Nellie's Café is located in historic Old Town district of Longwood.
Not far from this here stands a giant Cypress Tree. Aptly named, The Senator, as it and the land it stands on were donated to Seminole County by Senator M. O. Overstreet in 1951. This tree has stood for more than 3,000 years, as a towering beacon. It first guided the Indians so that they could find their way to the trading grounds. Then early settlers used it as a landmark to find their way through the unclaimed wilderness. Though the height of The Senator has been shortened by age and weather, the sheer enormity of this bald cypress personifies the endurance and fortitude of this area’s people.
One of the notable forefathers of Longwood was a Confederate Soldier from Tennessee by the name of John Neill Searcy. He arrived in Sanford (then known as Mellonville) on the steamer Starlight in 1873. Searcy helped construct the Christ Episcopal Church in 1882 and later held the position of Longwood’s Postmaster. The Christ Episcopal Church is identified as the oldest existing church in Seminole County and was originally built on land donated by E.W. Henck, but is now located in our Historic District on West Church Street.
Other buildings located in our Historic District include the Clouser House. Originally built by Josiah B. Clouser, a master cabinetmaker, around 1885, this large two-story home on West Warren Avenue has operated as a gift shop, a birthing center and most recently an office building. Though severely damaged by lightening a few years ago, plans are in the works to restore this area treasure back into a functioning part of the community.
Josiah Clouser, one of Longwood’s first aldermen, also supervised the construction of the Longwood Hotel. The 38-room hotel was completed in 1886 and opened under the name of The Waltham. This Hotel survived many hard times and still stands today, housing law firms and other offices. If you take a look out our front window, you can view this beauty directly across from us on the other side of Ronald Reagan Boulevard.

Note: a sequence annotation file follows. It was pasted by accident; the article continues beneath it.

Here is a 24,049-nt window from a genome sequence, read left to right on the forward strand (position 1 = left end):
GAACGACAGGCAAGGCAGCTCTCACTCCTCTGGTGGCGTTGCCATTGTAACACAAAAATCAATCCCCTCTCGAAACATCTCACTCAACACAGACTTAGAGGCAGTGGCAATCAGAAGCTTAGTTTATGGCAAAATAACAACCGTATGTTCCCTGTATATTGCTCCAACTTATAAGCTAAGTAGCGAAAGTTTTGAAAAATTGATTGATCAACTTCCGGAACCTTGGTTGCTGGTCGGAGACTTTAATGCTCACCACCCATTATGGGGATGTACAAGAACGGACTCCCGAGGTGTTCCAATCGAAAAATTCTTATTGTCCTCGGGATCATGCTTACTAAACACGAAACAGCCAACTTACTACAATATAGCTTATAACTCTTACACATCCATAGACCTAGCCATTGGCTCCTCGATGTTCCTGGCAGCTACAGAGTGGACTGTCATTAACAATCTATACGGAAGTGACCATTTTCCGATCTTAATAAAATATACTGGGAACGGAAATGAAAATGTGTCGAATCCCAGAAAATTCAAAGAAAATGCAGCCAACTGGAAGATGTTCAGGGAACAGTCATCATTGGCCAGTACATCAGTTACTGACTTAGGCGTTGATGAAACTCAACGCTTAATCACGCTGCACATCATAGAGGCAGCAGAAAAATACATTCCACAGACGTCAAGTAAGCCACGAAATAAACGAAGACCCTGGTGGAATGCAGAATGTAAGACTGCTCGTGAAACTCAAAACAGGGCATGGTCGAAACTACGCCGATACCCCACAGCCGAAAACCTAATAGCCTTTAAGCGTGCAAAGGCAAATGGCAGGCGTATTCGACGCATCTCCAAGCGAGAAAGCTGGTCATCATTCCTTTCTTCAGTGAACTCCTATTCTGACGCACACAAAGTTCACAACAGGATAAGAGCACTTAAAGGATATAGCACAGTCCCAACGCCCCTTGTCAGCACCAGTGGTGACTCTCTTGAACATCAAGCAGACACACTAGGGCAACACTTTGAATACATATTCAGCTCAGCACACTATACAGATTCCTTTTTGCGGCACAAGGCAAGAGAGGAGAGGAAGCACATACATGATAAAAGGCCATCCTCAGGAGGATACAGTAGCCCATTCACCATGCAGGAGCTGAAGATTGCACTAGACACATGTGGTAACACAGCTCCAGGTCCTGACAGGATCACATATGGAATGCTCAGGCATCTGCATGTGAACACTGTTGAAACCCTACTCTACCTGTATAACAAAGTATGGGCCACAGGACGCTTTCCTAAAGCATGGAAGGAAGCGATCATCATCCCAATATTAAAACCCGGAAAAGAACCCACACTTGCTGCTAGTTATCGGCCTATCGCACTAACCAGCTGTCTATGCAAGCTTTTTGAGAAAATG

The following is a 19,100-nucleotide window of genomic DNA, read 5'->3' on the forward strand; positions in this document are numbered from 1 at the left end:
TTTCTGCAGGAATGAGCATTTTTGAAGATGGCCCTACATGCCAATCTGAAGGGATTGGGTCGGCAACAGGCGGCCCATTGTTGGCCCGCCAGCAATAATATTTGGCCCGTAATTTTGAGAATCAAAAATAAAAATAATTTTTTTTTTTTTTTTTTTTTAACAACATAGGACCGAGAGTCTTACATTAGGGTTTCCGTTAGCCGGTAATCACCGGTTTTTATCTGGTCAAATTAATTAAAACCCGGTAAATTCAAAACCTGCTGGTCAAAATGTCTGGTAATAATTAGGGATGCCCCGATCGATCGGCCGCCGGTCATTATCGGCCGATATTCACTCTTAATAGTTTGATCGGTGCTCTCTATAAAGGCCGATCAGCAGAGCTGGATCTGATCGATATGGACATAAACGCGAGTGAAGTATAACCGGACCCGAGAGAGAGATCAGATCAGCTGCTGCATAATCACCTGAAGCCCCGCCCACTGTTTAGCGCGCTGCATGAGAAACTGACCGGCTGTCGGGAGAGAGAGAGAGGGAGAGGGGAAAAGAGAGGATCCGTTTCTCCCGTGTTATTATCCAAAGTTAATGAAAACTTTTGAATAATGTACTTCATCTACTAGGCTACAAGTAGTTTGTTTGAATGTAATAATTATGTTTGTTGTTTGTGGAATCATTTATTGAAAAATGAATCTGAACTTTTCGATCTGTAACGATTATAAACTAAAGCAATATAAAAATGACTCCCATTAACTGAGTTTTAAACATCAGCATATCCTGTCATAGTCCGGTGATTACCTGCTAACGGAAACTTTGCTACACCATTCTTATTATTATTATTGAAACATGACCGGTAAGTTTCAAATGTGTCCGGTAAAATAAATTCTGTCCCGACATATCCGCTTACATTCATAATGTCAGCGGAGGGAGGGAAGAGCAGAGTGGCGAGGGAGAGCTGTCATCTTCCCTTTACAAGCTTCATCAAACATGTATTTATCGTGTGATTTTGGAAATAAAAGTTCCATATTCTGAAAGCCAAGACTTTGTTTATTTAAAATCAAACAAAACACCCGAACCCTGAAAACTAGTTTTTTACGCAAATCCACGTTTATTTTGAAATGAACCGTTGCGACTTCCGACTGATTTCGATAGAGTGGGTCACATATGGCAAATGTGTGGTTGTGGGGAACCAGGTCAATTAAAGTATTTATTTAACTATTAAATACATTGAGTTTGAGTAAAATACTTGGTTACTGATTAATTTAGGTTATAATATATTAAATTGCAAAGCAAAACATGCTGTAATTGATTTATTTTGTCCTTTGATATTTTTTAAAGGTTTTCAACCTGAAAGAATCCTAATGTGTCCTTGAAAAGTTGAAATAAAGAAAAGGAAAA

The Inside-Outside House is a unique and beautiful example of late 1800’s architecture. Constructed in Boston for a Ship’s Captain, the house was disassembled and shipped to Florida in sections via steamer. The name refers to its strange construction where the support studs are located on the outside of the house instead of the inside which was commonplace. It remains a mystery as to whether this odd assembly was done in error or by design. The building now operates as a gift shop.
Edward Warren (E.W.) Henck, a Bostonian entrepreneur, is recognized as the founder of Longwood. Henck was instrumental in linking Sanford and Orlando via the Railroad. In 1879 Henck and two other men incorporated The South Florida Railroad. This created availability for winter visitors to patronize local hotels and cottage rentals as well as other businesses. Local residents found employment opportunities in the lumber and turpentine industries which grew steadily with the railroad access. Though this was a great achievement to the area, here at Nellie’s we feel his greatest contribution was when in 1925 Henck and National League Baseball Hall of Famer, Joe Tinker partnered on the construction of a building on the corner of Church Avenue and County Road 427. The building was originally constructed for the Longwood State Bank. Other occupants included a drug store, a barber shop and a grocery. During the depression, the Bank, like so many others, closed. The site has housed many other businesses over the years but it is hard to imagine that Henck or Tinker could have foreseen that one day this unassuming brick building would become the home of the best little neighborhood café in the area. Okay, so we might be just a bit bias on that claim, but we are very proud to be a part of this warm and welcoming community.
All these interesting facts and many, many more can be found in a great book put together by the Central Florida Society for Historical Preservation as part of the Images of America Series entitled Longwood. Feel free to peruse our copy of this book, but you will probably want your own!